The Daily News has reported that Alex Rodriguez is pursuing a lack-of-knowledge defense in his challenge to his 211-game suspension. According to the News, he is arguing that he thought the substances he obtained from Biogenesis were legal supplements, not PEDs. This defense is both clever and risky.
This defense is based on a provision in the Joint Drug Program that provides:
A Player is not in violation of the Program if the presence of the Prohibited Substances in his test result was not due to his fault or negligence. The Player has the burden of establishing this defense. A Player cannot satisfy his burden by merely denying that he intentionally used a Prohibited Substance; the Player must provide objective evidence in support of his denial...
Rodriguez's lawyers must interpret this to mean that if a player uses a PED thinking it is a legal supplement, his use is not "due to his fault or negligence." By its literal terms, this provision is limited to challenges to test results, so it remains to be seen if it also extends to so-called non-analytical cases. The Joint Agreement makes this an affirmative defense. That means Rodriguez bears the burden of proving it and must produce "objective evidence" to support his claim. His word alone is not enough.
Note carefully what Rodriguez can and cannot argue. Because the Joint Program contains an exhaustive list of banned substances, Rodriguez cannot prevail by claiming that he knew what he was taking but didn't realize it was on the list of banned substances. Failing to check would probably be considered fault or negligence. He will have to claim that he asked for a legal supplement but was given a banned substance instead. If he didn't bother to ascertain what he was taking, that would probably be considered fault or negligence.
This defense is clever but risky. It's clever because it gives an innocuous explanation for Rodriguez's dealings with Biogenesis and Anthony Bosch. It's risky because it concedes Rodriguez's dealings with Bosch. He cannot claim that the entire matter was a fairy tale concocted by Bosch. Further, the more the defense shows that Bosch is an unsavory character, the more the question arises of why Rodriguez would choose to deal with someone like that if he wanted only legal supplements.
Will this defense work? We can't predict because we don't know what evidence MLB has and what evidence Rodriguez's lawyers have. There are, however, inherent problems.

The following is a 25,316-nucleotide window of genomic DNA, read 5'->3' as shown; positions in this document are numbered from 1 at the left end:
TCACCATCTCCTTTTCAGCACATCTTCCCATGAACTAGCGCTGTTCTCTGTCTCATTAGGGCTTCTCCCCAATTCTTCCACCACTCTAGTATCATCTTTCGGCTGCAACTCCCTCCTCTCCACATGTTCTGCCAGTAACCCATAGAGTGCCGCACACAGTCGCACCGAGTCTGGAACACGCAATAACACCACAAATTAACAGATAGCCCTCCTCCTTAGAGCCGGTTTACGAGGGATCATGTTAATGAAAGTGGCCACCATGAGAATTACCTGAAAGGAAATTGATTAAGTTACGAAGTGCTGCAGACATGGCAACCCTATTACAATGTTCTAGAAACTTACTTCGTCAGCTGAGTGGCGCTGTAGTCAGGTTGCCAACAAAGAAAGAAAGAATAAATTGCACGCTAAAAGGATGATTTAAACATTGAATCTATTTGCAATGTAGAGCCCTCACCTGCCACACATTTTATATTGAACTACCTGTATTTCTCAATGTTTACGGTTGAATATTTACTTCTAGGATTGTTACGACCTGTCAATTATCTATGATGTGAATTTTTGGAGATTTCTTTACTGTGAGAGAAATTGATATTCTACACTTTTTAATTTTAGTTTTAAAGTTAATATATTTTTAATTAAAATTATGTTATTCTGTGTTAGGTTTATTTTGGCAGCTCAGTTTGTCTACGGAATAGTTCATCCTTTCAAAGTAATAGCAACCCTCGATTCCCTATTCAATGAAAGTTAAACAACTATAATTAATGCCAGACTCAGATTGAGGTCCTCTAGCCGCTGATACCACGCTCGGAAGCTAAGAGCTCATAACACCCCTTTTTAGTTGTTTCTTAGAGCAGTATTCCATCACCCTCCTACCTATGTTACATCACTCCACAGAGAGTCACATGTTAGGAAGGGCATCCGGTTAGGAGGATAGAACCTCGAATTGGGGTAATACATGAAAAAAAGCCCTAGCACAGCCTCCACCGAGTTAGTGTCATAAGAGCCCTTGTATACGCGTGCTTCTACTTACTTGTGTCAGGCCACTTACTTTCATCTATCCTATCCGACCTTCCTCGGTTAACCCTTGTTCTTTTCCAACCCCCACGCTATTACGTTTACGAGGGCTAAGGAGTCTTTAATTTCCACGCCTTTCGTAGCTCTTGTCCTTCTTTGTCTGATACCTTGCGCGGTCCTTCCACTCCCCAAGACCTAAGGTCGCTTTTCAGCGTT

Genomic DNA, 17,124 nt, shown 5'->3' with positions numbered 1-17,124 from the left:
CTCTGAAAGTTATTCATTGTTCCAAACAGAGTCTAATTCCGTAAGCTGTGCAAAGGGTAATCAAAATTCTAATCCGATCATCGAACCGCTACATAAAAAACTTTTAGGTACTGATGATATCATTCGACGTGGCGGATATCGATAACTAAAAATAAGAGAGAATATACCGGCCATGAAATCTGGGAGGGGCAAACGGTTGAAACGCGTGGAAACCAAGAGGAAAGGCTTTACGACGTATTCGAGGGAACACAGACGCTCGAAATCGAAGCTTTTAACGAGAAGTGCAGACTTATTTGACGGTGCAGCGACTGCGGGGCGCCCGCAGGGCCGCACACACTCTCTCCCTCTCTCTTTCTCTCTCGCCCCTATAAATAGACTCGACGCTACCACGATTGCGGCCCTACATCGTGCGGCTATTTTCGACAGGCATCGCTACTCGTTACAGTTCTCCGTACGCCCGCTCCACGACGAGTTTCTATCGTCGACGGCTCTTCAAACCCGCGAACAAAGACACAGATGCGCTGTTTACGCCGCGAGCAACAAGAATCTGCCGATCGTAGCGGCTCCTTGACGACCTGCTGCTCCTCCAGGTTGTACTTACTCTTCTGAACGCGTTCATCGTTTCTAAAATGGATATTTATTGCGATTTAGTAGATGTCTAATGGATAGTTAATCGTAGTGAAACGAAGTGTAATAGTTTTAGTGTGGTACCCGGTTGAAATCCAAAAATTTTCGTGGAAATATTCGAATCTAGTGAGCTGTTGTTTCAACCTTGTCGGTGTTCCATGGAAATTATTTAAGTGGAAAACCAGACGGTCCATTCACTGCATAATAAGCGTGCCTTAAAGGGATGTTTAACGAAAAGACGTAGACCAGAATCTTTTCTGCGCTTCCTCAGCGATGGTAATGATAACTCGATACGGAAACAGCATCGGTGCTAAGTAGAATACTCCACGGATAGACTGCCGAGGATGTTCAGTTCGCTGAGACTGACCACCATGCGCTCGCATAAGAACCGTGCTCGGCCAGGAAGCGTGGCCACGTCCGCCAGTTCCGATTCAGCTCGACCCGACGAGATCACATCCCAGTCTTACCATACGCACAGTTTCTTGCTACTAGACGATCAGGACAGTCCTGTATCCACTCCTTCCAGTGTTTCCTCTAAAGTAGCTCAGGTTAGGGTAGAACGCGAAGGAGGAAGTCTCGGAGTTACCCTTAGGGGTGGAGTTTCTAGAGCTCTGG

First, why would Rodriguez go to a shady storefront anti-aging clinic for legal supplements? If you want legal supplements, you go to the team doctor or GNC. The team doctor is familiar with the Joint Program and would be careful not to give you anything that is banned. If you ask the seller for legal supplements, why would he give you banned substances?
Second, what "objective evidence" does Rodriguez have to show that he thought he was getting legal supplements?
Third, how were Rodriguez's dealings with Bosch conducted? If they were conducted in a surreptitious manner, just as you would expect an illegal drug transaction to be conducted, Rodriguez has a problem. How much did Rodriguez pay for these substances? If the price was out of line for what one would pay for legal supplements, he has a problem. Those would be strong indications that he was seeking something other than legal supplements.
Fourth, MLB has alleged that Rodriguez obstructed its investigation. This is classic guilty-mind evidence. Why would Rodriguez obstruct the investigation if he thought the only thing he was guilty of was trying to get legal supplements?
Finally, the fact-finder is arbitrator Frederic Horowitz, not a jury. Horowitz is an experienced arbitrator who has been around the block a time or two. He cannot be fooled as easily as a jury.
This defense may help explain Rodriguez's attacks on the Yankee team doctors this summer. Those attacks may have been a tactical move to help set up his defense. If the arbitrator asks why Rodriguez didn't go to the team doctors for supplements, he may claim that he didn't trust them because he thought they were part of a grand conspiracy to force him to retire.